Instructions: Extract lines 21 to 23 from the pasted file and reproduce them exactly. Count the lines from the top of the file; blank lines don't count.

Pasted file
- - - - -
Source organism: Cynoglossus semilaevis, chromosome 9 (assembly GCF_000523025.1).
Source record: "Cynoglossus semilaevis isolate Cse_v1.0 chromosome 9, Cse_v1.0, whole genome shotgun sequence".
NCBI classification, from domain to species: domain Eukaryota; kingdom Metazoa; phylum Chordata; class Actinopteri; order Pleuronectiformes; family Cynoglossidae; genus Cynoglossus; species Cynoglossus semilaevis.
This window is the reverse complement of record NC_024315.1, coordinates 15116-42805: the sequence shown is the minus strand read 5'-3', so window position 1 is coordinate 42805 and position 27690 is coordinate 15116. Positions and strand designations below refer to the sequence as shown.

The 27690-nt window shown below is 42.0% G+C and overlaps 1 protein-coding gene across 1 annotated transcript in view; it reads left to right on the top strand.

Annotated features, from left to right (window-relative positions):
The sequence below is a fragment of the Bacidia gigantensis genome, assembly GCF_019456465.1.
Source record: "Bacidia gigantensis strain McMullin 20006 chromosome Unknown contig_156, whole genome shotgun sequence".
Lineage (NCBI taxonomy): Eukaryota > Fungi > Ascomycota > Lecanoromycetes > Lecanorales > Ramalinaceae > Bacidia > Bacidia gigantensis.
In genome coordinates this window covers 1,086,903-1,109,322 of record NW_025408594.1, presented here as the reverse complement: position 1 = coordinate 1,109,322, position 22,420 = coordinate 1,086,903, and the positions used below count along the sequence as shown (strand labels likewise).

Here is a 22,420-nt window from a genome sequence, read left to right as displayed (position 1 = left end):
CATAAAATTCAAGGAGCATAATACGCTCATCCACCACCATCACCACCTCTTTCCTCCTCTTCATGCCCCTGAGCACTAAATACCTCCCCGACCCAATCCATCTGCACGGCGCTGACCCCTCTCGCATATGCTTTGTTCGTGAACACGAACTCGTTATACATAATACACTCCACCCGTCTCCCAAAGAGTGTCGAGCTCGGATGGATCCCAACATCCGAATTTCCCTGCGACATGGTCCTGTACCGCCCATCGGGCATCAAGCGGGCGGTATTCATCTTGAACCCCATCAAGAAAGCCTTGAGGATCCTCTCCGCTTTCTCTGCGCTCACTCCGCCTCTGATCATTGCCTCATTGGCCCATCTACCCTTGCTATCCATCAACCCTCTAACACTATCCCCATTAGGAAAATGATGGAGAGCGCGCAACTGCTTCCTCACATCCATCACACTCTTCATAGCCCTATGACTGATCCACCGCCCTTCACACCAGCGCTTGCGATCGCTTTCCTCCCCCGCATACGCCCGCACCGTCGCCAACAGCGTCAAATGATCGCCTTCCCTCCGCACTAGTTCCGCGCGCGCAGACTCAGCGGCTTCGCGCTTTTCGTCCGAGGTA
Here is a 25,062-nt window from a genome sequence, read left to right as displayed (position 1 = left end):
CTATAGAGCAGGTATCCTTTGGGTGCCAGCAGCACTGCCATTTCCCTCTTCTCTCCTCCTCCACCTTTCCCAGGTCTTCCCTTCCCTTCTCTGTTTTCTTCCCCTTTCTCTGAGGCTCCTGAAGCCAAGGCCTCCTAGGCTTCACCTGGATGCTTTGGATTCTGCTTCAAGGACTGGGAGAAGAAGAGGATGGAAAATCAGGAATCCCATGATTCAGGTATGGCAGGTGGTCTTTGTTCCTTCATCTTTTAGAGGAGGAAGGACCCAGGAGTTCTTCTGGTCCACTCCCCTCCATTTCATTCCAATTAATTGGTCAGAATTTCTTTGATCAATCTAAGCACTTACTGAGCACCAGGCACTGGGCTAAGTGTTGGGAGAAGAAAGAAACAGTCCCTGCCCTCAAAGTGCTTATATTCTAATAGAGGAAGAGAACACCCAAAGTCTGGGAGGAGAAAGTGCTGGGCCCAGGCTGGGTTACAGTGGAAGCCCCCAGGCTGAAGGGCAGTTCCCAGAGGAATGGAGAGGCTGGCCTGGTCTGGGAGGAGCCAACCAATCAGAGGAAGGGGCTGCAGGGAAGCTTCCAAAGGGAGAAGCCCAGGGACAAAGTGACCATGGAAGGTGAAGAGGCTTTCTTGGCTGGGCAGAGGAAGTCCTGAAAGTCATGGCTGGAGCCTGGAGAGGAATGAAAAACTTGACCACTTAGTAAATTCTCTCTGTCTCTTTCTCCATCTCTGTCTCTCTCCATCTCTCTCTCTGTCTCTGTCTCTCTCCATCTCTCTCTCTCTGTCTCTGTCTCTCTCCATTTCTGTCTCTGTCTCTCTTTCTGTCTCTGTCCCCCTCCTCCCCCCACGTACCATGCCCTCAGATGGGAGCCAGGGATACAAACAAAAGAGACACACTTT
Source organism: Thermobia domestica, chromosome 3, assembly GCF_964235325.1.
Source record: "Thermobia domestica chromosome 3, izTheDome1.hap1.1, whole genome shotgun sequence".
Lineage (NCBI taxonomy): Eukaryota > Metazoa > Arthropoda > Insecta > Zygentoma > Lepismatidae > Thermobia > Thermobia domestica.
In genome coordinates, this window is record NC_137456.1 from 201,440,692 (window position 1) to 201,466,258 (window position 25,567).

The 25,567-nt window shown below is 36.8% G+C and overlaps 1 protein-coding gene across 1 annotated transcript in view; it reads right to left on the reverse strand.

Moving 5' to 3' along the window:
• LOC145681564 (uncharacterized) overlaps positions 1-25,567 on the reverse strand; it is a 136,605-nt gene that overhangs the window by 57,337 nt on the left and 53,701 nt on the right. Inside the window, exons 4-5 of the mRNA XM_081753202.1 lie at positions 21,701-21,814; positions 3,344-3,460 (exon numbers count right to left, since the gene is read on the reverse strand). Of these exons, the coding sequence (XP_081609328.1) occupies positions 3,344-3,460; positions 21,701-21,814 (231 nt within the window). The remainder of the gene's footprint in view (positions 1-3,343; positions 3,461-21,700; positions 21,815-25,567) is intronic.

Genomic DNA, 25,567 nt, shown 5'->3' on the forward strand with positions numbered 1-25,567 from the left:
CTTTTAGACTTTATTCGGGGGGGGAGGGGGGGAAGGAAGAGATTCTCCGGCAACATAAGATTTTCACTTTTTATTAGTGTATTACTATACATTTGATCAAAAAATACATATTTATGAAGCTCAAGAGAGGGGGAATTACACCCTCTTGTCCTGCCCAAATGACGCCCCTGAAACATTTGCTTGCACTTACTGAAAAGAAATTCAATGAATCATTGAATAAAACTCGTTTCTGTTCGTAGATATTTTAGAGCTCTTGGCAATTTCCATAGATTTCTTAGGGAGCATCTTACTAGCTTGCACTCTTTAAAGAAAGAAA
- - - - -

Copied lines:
• LOC145681564 (uncharacterized) overlaps positions 1-25,567 on the reverse strand; it is a 136,605-nt gene that overhangs the window by 57,337 nt on the left and 53,701 nt on the right. Inside the window, exons 4-5 of the mRNA XM_081753202.1 lie at positions 21,701-21,814; positions 3,344-3,460 (exon numbers count right to left, since the gene is read on the reverse strand). Of these exons, the coding sequence (XP_081609328.1) occupies positions 3,344-3,460; positions 21,701-21,814 (231 nt within the window). The remainder of the gene's footprint in view (positions 1-3,343; positions 3,461-21,700; positions 21,815-25,567) is intronic.

Genomic DNA, 25,567 nt, shown 5'->3' on the forward strand with positions numbered 1-25,567 from the left:
CTTTTAGACTTTATTCGGGGGGGGAGGGGGGGAAGGAAGAGATTCTCCGGCAACATAAGATTTTCACTTTTTATTAGTGTATTACTATACATTTGATCAAAAAATACATATTTATGAAGCTCAAGAGAGGGGGAATTACACCCTCTTGTCCTGCCCAAATGACGCCCCTGAAACATTTGCTTGCACTTACTGAAAAGAAATTCAATGAATCATTGAATAAAACTCGTTTCTGTTCGTAGATATTTTAGAGCTCTTGGCAATTTCCATAGATTTCTTAGGGAGCATCTTACTAGCTTGCACTCTTTAAAGAAAGAAA